By Mark Ellis
When her husband Charlie called to tell her he wasn’t coming home she knew something wasn’t right. At the time of the call he had already taken 10 girls hostage inside a one-room Amish school in Nickel Mines, a village in Lancaster County, Pennsylvania.
Charlie Roberts, a milk truck driver and family man with three kids, proceeded to shoot each girl execution-style in the back of the head before he turned the gun on himself, committing suicide. His wife, Marie, was blindsided. She had no clue this was coming.
“It was overwhelming to know what happened that day and the man who walked with me and our children to the bus stop that morning, who kissed them and said he loved them, could even be capable of something like this,” says Marie Monville, the author with Cindy Lambert of One Light Still Shines: My Life Beyond the Shadow of the Amish Schoolhouse Shooting (Zondervan).
Immediately after Marie hung up the phone, Charlie committed his horrible crime, killing five Amish girls aged 6-13, including two sisters. The youngest victim to survive, Rosanna King, suffered brain damage and is still unable to eat, sit or talk.
“His voice on the phone sounded so different, so flat, so lifeless,” she recalls. “It was unlike anything I had ever heard in our 10 years together. So many things he said didn’t make sense, even saying it related to the loss of our first daughter.”
In 1997, Marie and Charlie lost their first daughter after 26 weeks of pregnancy, a loss that seemed to hit Charlie harder in the ensuing years than Marie.
Born prematurely, she lived for only 20 heartbreaking minutes. “It was the first time in my life to face such a crisis moment,” Marie says. “You don’t think when you’re pregnant that you’re not going to come home from the hospital without your daughter.”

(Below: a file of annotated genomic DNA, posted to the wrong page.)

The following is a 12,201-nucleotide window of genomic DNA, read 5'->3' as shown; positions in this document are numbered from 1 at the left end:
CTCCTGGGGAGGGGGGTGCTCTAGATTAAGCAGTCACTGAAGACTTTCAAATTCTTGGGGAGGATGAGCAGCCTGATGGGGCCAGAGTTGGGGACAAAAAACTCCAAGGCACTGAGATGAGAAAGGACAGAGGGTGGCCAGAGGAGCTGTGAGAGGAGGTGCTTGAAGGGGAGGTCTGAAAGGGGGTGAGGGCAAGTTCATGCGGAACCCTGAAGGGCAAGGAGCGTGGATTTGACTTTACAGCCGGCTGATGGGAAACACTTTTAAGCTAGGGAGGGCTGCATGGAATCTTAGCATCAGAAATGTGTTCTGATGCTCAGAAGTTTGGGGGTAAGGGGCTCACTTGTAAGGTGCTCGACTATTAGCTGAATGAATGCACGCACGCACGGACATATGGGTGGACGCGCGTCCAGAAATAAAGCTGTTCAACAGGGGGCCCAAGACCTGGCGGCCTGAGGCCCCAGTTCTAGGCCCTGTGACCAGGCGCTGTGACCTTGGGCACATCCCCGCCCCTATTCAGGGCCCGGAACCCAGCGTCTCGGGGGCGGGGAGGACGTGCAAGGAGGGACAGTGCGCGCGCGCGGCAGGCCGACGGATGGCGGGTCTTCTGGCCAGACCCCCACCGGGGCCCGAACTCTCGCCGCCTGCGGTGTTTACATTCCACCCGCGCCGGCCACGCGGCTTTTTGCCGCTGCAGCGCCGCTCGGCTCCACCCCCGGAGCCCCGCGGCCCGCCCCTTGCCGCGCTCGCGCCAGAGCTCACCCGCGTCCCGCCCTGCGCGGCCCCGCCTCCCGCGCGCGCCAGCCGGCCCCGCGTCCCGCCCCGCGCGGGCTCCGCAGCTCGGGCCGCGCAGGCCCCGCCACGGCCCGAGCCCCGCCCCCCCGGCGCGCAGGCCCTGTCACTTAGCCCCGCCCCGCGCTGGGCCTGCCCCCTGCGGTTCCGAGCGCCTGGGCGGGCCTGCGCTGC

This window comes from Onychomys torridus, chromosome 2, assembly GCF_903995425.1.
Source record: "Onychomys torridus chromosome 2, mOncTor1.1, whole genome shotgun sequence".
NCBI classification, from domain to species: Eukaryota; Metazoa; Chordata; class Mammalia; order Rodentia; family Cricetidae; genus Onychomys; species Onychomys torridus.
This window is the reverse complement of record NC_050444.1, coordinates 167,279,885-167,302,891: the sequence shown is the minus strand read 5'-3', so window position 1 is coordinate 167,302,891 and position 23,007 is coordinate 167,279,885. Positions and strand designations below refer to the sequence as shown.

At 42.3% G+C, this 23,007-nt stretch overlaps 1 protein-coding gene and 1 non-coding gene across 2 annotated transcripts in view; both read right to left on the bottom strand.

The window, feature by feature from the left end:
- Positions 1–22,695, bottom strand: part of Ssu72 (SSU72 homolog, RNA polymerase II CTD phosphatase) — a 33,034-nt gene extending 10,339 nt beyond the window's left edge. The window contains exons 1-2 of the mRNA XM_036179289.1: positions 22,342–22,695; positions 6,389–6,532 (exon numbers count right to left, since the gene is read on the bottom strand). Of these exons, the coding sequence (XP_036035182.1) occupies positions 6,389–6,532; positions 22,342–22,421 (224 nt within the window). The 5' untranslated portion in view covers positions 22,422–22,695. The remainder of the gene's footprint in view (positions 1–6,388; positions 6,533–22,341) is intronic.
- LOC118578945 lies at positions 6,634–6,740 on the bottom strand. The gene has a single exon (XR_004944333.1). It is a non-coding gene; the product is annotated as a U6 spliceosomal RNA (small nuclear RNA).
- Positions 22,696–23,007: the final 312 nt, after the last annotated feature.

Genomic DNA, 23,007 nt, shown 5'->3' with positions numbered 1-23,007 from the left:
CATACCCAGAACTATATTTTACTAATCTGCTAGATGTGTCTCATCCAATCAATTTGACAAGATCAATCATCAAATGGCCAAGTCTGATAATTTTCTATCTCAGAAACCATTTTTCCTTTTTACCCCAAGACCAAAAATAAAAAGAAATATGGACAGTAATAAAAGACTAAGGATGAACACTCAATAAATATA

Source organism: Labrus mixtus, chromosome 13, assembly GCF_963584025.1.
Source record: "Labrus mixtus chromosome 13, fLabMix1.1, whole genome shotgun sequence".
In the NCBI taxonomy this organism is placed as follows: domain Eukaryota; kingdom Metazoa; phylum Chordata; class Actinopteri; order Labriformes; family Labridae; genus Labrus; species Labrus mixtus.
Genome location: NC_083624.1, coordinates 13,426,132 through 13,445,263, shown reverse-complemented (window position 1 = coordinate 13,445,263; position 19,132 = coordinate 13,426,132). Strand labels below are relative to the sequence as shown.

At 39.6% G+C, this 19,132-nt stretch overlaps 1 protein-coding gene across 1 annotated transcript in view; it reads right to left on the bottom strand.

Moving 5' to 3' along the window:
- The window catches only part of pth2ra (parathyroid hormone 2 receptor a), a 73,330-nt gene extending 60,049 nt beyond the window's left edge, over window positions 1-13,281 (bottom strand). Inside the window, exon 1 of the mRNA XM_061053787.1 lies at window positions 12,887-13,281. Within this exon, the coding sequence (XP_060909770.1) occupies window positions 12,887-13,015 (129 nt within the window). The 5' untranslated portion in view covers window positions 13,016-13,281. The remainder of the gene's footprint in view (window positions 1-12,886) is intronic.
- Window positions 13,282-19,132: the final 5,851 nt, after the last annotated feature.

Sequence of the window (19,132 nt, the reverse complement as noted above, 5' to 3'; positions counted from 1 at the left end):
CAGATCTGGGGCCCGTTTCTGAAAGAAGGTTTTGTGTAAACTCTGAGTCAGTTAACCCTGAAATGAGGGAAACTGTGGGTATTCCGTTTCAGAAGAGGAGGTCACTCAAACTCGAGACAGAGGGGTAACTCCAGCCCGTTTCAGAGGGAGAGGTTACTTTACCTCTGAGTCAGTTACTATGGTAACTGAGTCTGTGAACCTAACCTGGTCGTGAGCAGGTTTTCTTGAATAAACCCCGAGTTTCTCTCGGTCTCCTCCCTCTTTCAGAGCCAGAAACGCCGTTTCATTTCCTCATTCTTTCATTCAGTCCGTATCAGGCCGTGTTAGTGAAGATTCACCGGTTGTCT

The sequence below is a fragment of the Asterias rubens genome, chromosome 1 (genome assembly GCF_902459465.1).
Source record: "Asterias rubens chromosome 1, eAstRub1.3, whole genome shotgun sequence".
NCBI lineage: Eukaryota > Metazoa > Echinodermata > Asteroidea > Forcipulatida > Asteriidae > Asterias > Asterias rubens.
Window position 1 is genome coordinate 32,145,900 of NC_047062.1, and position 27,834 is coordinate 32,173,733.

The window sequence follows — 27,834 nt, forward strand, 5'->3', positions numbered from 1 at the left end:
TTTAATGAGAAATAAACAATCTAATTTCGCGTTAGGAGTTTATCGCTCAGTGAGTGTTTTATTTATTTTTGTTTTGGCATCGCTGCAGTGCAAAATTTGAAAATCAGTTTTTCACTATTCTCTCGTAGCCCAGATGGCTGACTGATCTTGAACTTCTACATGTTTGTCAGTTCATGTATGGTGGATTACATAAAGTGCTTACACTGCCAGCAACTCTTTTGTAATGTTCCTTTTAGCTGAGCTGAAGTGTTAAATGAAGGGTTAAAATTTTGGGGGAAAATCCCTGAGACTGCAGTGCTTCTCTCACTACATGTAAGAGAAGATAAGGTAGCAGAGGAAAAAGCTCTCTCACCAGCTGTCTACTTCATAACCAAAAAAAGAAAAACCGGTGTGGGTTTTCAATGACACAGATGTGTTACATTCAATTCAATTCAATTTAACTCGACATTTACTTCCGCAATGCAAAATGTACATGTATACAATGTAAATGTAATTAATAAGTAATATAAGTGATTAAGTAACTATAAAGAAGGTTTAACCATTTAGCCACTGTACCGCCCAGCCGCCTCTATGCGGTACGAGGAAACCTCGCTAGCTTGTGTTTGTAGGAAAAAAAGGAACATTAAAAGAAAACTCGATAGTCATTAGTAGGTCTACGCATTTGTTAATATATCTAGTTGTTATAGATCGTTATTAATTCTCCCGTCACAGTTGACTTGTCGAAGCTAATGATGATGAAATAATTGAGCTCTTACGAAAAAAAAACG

Charlie and Marie – both committed Christians who met in church – responded differently. “That day rocked me but I found the Lord in such tremendous ways,” she says. “I knew that His healing was the only thing that would bring me through.”
On the other hand, the loss set Charlie on a downward emotional spiral that took him farther from God. He also suffered interludes of depression. “I encouraged Charlie to talk to a counselor or a family member or friend,” Marie notes, “but he was never interested in doing
“We talked about the loss. I thought he was finding the Lord in his own way,” she laments. “In the next few years he went through periodic depressions, but it was never glaring, or anything that kept him from work or interacting with family.” Marie says there were no obvious changes in his personality.
Charlie’s faith had been genuine, according to Marie. “He did have a real and authentic faith. We prayed and read the Word together.” But after the death of their first daughter, something changed. “He made a disconnect from the Lord. He still listened and participated, but not in a leading way.”
When Charlie called Marie at 11:00 a.m. on the morning of the shooting, he told her he left a letter for her to find. “I quickly realized it was a suicide note,” Marie recounts. “I certainly didn’t know it would involve other people. I thought maybe he was going to take his own life, but not involve children.”